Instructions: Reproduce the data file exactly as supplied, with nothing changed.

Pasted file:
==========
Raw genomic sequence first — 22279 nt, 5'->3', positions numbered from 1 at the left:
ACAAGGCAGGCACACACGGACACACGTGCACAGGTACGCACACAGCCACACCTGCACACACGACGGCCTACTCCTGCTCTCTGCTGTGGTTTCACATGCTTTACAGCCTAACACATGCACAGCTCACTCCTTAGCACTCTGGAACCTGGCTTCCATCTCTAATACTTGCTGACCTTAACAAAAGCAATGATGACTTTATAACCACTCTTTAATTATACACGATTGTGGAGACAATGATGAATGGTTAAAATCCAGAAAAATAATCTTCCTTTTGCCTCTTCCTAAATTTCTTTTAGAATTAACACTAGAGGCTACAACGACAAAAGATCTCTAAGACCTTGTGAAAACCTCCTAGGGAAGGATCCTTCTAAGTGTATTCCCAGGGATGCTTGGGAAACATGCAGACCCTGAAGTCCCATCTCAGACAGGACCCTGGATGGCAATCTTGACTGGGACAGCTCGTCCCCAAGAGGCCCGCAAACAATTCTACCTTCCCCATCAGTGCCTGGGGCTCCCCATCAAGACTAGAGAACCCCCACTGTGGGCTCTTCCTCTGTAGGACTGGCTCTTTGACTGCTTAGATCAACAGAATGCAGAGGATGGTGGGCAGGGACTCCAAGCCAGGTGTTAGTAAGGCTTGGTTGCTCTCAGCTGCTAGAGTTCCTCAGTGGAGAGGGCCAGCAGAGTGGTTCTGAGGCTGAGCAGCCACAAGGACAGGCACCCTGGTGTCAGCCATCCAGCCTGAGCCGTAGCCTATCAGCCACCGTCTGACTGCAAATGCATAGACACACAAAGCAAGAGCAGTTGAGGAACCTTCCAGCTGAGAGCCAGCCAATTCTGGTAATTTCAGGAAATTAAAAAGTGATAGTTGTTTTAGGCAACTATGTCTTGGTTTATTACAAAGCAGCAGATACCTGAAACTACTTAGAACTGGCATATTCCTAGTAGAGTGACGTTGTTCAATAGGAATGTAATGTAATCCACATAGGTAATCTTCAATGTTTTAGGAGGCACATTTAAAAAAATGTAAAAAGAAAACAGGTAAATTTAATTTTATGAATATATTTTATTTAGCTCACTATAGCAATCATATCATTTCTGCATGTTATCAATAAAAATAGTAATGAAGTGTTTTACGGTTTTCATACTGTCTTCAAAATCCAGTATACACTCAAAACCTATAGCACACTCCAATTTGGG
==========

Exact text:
Raw genomic sequence first — 22279 nt, 5'->3', positions numbered from 1 at the left:
ACAAGGCAGGCACACACGGACACACGTGCACAGGTACGCACACAGCCACACCTGCACACACGACGGCCTACTCCTGCTCTCTGCTGTGGTTTCACATGCTTTACAGCCTAACACATGCACAGCTCACTCCTTAGCACTCTGGAACCTGGCTTCCATCTCTAATACTTGCTGACCTTAACAAAAGCAATGATGACTTTATAACCACTCTTTAATTATACACGATTGTGGAGACAATGATGAATGGTTAAAATCCAGAAAAATAATCTTCCTTTTGCCTCTTCCTAAATTTCTTTTAGAATTAACACTAGAGGCTACAACGACAAAAGATCTCTAAGACCTTGTGAAAACCTCCTAGGGAAGGATCCTTCTAAGTGTATTCCCAGGGATGCTTGGGAAACATGCAGACCCTGAAGTCCCATCTCAGACAGGACCCTGGATGGCAATCTTGACTGGGACAGCTCGTCCCCAAGAGGCCCGCAAACAATTCTACCTTCCCCATCAGTGCCTGGGGCTCCCCATCAAGACTAGAGAACCCCCACTGTGGGCTCTTCCTCTGTAGGACTGGCTCTTTGACTGCTTAGATCAACAGAATGCAGAGGATGGTGGGCAGGGACTCCAAGCCAGGTGTTAGTAAGGCTTGGTTGCTCTCAGCTGCTAGAGTTCCTCAGTGGAGAGGGCCAGCAGAGTGGTTCTGAGGCTGAGCAGCCACAAGGACAGGCACCCTGGTGTCAGCCATCCAGCCTGAGCCGTAGCCTATCAGCCACCGTCTGACTGCAAATGCATAGACACACAAAGCAAGAGCAGTTGAGGAACCTTCCAGCTGAGAGCCAGCCAATTCTGGTAATTTCAGGAAATTAAAAAGTGATAGTTGTTTTAGGCAACTATGTCTTGGTTTATTACAAAGCAGCAGATACCTGAAACTACTTAGAACTGGCATATTCCTAGTAGAGTGACGTTGTTCAATAGGAATGTAATGTAATCCACATAGGTAATCTTCAATGTTTTAGGAGGCACATTTAAAAAAATGTAAAAAGAAAACAGGTAAATTTAATTTTATGAATATATTTTATTTAGCTCACTATAGCAATCATATCATTTCTGCATGTTATCAATAAAAATAGTAATGAAGTGTTTTACGGTTTTCATACTGTCTTCAAAATCCAGTATACACTCAAAACCTATAGCACACTCCAATTTGGG